Until now, only the congestion problems of largest urban areas -- New York, Los Angeles, Houston -- were paid attention. (And understandably -- if you've ever driven in any of those cities, you know what a logistics headache it can be.)
But smaller cities -- those with populations of less than 500,000 people, such as Kansas City, Fresno and Cleveland and Minneapolis -- still have problems, namely traffic spikes from events such as rush hour, big-ticket concerts, major construction projects and weekend football games.
Even for those events, people spend up to 20 hours a week wasted on delays, costing cities millions of dollars each year, IBM says.
So IBM and Telvent are partnering to bring predictive analytics, road sensors and consequently real-time information to smaller cities at a price point that's lower than what's available for the big metropolises.
The idea: help smaller cities be more proactive, rather than reactive, to traffic issues.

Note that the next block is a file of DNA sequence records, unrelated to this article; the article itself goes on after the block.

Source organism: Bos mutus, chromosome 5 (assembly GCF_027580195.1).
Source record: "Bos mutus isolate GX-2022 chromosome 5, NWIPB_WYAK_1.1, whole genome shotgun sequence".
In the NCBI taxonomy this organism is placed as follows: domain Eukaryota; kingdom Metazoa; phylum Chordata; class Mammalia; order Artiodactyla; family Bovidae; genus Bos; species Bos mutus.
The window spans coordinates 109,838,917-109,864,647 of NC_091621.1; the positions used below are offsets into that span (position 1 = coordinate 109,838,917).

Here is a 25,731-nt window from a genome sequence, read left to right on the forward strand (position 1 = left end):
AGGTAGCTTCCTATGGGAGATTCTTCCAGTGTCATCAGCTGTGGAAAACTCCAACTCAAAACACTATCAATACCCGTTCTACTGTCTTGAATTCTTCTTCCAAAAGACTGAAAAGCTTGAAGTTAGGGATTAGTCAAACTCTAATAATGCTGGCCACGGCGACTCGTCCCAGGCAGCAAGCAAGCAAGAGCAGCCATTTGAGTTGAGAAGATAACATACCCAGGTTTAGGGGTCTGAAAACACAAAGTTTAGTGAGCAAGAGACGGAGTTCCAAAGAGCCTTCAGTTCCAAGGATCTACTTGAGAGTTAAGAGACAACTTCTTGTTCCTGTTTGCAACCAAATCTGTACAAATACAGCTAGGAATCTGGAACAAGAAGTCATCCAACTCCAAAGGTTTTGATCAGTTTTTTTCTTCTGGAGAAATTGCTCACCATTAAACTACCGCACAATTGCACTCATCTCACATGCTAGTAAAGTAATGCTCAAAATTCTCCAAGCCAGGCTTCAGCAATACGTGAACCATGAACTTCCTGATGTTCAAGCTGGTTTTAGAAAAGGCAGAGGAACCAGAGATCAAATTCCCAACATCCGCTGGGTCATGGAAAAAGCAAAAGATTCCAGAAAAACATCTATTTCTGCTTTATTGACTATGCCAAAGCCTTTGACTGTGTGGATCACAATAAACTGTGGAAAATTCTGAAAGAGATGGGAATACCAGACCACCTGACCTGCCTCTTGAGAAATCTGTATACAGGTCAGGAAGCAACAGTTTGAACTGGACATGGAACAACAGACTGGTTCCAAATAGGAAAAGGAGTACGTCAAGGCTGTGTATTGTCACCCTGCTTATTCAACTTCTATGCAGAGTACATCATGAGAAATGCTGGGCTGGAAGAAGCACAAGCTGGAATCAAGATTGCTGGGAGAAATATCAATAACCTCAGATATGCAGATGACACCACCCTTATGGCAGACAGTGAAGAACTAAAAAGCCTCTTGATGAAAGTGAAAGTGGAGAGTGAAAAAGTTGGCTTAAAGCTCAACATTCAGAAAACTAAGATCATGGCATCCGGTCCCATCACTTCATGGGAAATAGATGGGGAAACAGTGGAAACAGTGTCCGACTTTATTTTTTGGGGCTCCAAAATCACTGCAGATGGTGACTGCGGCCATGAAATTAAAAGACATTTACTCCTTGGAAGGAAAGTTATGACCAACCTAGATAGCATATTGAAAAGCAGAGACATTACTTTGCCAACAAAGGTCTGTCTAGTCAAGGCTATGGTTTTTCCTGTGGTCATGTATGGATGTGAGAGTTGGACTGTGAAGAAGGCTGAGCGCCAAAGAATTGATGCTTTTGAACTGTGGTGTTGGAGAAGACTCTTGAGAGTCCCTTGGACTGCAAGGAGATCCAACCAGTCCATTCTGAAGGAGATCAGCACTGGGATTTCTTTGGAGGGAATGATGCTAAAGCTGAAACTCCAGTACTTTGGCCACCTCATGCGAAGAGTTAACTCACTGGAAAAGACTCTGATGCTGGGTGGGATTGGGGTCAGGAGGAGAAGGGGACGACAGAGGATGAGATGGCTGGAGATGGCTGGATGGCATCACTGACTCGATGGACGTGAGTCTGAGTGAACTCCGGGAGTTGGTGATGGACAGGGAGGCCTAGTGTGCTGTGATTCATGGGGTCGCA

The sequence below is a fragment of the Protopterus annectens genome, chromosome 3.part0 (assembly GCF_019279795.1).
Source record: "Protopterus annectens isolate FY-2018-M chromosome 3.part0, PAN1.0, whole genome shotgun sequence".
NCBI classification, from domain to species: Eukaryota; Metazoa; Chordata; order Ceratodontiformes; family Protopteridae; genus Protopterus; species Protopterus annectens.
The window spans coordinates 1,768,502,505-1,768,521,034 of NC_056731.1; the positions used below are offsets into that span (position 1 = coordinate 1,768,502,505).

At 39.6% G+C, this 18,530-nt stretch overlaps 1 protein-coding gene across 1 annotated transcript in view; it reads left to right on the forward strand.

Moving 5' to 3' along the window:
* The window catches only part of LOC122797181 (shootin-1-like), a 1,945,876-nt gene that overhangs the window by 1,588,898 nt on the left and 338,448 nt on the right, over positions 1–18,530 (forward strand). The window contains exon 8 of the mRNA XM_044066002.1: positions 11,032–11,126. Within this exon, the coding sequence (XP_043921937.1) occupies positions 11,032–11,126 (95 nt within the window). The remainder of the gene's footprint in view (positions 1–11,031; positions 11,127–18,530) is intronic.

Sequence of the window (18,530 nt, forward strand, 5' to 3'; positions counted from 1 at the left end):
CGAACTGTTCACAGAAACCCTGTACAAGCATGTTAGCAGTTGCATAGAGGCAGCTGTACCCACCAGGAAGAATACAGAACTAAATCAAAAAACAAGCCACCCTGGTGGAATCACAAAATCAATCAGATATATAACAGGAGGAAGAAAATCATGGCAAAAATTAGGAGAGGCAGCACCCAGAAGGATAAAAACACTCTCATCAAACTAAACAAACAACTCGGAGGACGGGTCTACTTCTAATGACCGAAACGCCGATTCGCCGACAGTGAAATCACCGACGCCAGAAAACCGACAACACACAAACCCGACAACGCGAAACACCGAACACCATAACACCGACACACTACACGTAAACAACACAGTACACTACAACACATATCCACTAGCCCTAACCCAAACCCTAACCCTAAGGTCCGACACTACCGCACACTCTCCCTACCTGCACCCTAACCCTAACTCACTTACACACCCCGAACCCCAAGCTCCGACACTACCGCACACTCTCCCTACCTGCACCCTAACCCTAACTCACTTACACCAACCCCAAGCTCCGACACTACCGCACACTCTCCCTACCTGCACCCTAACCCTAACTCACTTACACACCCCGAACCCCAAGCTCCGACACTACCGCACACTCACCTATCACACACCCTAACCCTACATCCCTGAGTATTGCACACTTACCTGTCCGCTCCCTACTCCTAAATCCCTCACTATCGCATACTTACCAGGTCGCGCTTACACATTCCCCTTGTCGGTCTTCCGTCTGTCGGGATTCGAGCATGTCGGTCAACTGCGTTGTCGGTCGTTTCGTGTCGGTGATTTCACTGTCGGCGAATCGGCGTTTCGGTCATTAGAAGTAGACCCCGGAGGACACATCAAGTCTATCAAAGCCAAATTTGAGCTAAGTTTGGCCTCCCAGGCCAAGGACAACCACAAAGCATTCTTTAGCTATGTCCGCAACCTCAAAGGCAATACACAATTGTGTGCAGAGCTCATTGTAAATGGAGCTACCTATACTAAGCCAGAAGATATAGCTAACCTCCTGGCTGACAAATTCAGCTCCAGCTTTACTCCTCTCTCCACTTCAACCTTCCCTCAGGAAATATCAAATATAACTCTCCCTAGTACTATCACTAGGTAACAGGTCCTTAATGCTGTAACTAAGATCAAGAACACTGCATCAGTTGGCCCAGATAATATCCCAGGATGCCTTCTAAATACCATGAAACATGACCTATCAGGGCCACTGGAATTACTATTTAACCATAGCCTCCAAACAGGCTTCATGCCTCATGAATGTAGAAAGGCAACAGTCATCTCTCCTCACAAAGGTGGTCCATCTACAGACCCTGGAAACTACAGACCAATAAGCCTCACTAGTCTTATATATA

That goal is realized with traffic control, road sensors, bus schedules, real-time GPS location and analytics on the back end. So a city can presumably predict an upcoming traffic jam and shift public transportation to alternative routes, or simply more nimbly handle an unexpected service outage.
Cities can also wirelessly monitor the availability of parking spaces.
"Real-time visibility across a entire transportation network is key to better traffic management regardless of the size of the area or population," Telvent CEO Ignacio Gonzalez said in a statement.
Photo: Minneapolis, Minn. (Bobak Ha'Eri/Wikipedia)
This post was originally published on Smartplanet.com